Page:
Meanwhile, the market is pricing SM’s Uniform Earnings to plummet by 11% in the next two years. However, sell-side analysts are projecting the company’s earnings to accelerate by 9% moving forward.

Overall, as-reported numbers would have investors incorrectly conclude that this portfolio consists of low-quality companies. While these firms suffer from the adverse effects of the coronavirus pandemic, dragging down their short-term earnings growth expectations, Uniform Accounting metrics show that these companies are high quality with intact business models that would drive economic profitability moving forward.

SUMMARY and SM Prime Holdings, Inc. Tearsheet

Today, we’re highlighting one of the largest individual stock holdings in the Rizal Equity Fund—SM Prime Holdings, Inc. (SMPH:PHL).

As the Uniform Accounting tearsheet for SMPH highlights, it trades at a Uniform P/E of 29.2x, above the global corporate average P/E of 21.7x, but below its historical average of 33.0x.

High P/Es require high EPS growth to sustain them. In the case of SMPH, the company has recently shown a 23% Uniform EPS growth.

Sell-side analysts provide stock and valuation recommendations that poorly track reality. However, sell-side analysts have a strong grasp on near-term financial forecasts like revenue and earnings.

We take sell-side forecasts for PFRS earnings as a starting point for our Uniform earnings forecasts. When we do this, SMPH’s sell-side analyst-driven forecast shows that Uniform earnings is expected to decline by 29% in 2020, before accelerating by 36% in 2021.

Based on the current stock market valuations, we can back into the required earnings growth rate that would justify PHP 30.00 per share. These are often referred to as market embedded expectations.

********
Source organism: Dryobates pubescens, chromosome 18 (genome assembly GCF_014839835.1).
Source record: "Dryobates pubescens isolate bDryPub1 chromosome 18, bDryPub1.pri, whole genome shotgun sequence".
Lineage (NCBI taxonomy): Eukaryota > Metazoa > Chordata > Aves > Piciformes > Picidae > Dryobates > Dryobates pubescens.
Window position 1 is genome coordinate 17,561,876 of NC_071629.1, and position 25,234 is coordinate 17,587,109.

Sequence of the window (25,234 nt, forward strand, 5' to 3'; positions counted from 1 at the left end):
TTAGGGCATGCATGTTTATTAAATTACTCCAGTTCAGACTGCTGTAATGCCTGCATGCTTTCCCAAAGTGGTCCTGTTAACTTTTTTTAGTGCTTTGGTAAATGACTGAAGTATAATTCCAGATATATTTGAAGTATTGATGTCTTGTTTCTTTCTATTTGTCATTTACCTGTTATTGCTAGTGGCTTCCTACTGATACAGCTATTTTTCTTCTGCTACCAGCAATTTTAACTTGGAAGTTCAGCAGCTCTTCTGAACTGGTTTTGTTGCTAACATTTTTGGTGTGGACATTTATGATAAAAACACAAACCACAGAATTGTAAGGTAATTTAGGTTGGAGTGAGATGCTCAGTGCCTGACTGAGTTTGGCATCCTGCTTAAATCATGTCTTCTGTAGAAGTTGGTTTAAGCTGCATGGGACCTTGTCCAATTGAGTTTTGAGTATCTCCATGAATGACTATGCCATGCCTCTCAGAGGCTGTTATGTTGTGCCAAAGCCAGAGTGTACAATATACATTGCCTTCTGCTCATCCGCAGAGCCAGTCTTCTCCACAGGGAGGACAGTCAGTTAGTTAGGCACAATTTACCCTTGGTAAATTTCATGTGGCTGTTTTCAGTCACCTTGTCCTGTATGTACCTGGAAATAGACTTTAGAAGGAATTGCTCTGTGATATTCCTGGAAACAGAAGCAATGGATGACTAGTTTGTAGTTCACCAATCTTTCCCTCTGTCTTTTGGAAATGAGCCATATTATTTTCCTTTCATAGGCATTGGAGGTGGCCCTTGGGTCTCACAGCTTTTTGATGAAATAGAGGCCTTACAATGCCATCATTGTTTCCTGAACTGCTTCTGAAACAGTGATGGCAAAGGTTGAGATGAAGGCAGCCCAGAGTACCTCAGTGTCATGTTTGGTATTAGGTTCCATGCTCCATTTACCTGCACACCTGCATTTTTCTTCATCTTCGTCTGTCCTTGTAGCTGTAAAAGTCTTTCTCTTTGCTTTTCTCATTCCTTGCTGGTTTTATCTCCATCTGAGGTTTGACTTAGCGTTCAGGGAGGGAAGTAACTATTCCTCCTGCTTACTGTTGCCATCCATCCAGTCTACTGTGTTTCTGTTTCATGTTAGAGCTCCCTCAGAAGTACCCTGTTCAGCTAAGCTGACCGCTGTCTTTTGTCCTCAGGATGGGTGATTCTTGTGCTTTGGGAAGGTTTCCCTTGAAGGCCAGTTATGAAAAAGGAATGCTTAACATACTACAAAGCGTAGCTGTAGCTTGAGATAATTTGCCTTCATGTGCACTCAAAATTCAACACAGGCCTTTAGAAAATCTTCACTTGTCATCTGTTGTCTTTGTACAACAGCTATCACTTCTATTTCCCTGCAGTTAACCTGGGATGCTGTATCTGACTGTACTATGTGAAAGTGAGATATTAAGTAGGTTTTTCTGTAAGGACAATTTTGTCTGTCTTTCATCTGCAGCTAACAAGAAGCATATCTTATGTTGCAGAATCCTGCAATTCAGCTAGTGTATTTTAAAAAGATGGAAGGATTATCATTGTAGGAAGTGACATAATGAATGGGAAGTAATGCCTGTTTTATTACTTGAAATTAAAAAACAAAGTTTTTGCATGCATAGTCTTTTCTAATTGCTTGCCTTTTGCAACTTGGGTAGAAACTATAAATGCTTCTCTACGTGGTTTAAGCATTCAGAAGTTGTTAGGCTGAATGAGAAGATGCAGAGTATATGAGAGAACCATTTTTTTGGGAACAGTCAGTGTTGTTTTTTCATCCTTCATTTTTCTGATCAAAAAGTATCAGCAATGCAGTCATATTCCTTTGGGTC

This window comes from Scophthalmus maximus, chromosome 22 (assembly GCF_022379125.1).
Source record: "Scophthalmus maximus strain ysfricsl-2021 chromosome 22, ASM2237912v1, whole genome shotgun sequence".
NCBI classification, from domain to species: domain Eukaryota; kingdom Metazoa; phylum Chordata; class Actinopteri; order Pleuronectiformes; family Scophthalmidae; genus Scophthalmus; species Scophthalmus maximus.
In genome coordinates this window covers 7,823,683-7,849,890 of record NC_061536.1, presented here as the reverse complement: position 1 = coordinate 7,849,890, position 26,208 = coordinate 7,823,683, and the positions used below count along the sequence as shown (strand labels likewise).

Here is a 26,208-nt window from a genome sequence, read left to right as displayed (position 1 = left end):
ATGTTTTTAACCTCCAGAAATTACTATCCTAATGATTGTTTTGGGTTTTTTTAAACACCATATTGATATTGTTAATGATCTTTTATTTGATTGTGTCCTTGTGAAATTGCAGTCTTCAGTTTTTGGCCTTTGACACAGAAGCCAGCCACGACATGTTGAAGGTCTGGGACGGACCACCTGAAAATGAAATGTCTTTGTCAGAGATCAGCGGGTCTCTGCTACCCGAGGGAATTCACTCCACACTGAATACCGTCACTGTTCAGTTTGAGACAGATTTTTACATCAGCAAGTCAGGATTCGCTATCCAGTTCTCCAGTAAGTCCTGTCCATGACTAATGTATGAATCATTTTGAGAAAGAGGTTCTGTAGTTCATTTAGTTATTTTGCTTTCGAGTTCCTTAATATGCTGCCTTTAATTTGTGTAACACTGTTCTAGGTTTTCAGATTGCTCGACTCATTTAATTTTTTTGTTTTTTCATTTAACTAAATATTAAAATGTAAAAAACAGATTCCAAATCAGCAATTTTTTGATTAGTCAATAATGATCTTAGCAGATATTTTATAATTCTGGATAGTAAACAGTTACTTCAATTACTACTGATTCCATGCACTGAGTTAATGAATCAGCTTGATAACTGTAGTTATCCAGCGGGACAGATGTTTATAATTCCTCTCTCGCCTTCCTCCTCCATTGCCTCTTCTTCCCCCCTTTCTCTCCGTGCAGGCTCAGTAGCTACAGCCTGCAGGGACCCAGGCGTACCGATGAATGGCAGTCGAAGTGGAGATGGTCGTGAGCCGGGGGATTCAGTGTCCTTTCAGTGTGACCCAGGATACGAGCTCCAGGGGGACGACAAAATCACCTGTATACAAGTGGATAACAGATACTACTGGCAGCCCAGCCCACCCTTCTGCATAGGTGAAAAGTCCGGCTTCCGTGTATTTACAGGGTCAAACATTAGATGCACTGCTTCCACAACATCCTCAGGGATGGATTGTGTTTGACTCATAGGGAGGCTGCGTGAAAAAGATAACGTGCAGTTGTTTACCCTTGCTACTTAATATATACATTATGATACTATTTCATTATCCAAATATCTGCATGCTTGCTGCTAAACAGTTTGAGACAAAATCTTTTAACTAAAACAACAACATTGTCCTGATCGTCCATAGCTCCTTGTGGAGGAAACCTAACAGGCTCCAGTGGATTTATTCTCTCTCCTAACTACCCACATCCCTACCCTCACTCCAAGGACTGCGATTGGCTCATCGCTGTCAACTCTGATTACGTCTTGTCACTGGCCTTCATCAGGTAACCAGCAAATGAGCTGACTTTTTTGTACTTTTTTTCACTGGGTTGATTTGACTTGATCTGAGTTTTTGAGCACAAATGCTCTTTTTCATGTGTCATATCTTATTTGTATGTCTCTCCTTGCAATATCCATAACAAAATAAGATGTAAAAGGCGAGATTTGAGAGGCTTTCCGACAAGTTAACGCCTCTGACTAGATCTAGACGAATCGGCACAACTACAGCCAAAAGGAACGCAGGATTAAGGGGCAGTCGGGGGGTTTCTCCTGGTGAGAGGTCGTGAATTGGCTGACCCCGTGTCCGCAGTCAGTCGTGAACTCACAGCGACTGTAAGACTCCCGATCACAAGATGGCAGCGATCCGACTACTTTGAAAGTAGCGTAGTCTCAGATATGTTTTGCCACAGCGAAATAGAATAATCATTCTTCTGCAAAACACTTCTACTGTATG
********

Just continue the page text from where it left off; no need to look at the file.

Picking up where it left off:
The company would have to see Uniform earnings expand by 5% each year over the next three years to meet current market valuation levels. Sell-side analysts’ expected 36% Uniform EPS growth for SMPH is well above what the current stock market valuation requires.

The company has an earning power that has consistently been above global long-run corporate averages—based on its Uniform ROA calculation. However, with cash flows and cash on hand falling short of obligations within five years, SMPH has a high dividend risk.

To conclude, SMPH’s Uniform earnings growth is around peer averages. However, the company is trading well above peer average valuations.

About the Philippine Market Daily
“Friday Uniform Portfolio Analytics”

Investors who don’t engage in the buying or selling of securities for a living oftentimes rely on professionals to manage their own investments within the scope of their investment policies.

With so many funds and managers out there, it can get confusing and difficult to decide which one best suits your needs as an investor.

Every Friday, we focus on one fund in the Philippines and take a deeper look into their current holdings. Using Uniform Accounting, we identify the high-quality stocks in their portfolio which may not be obvious using the as-reported numbers.

We also identify which holdings may be problematic for the fund’s returns that they would need to reconsider from a UAFRS perspective.

To wrap up the fund analysis, we highlight one of their largest holdings and focus on key metrics to watch out for, accessible in our tearsheets.

Hope you’ve found this week’s focus on Rizal Equity Fund interesting and insightful.

Stay tuned for next week’s Friday Uniform Portfolio Analytics!

Regards,

Angelica Lim
Research Director
Philippine Markets Daily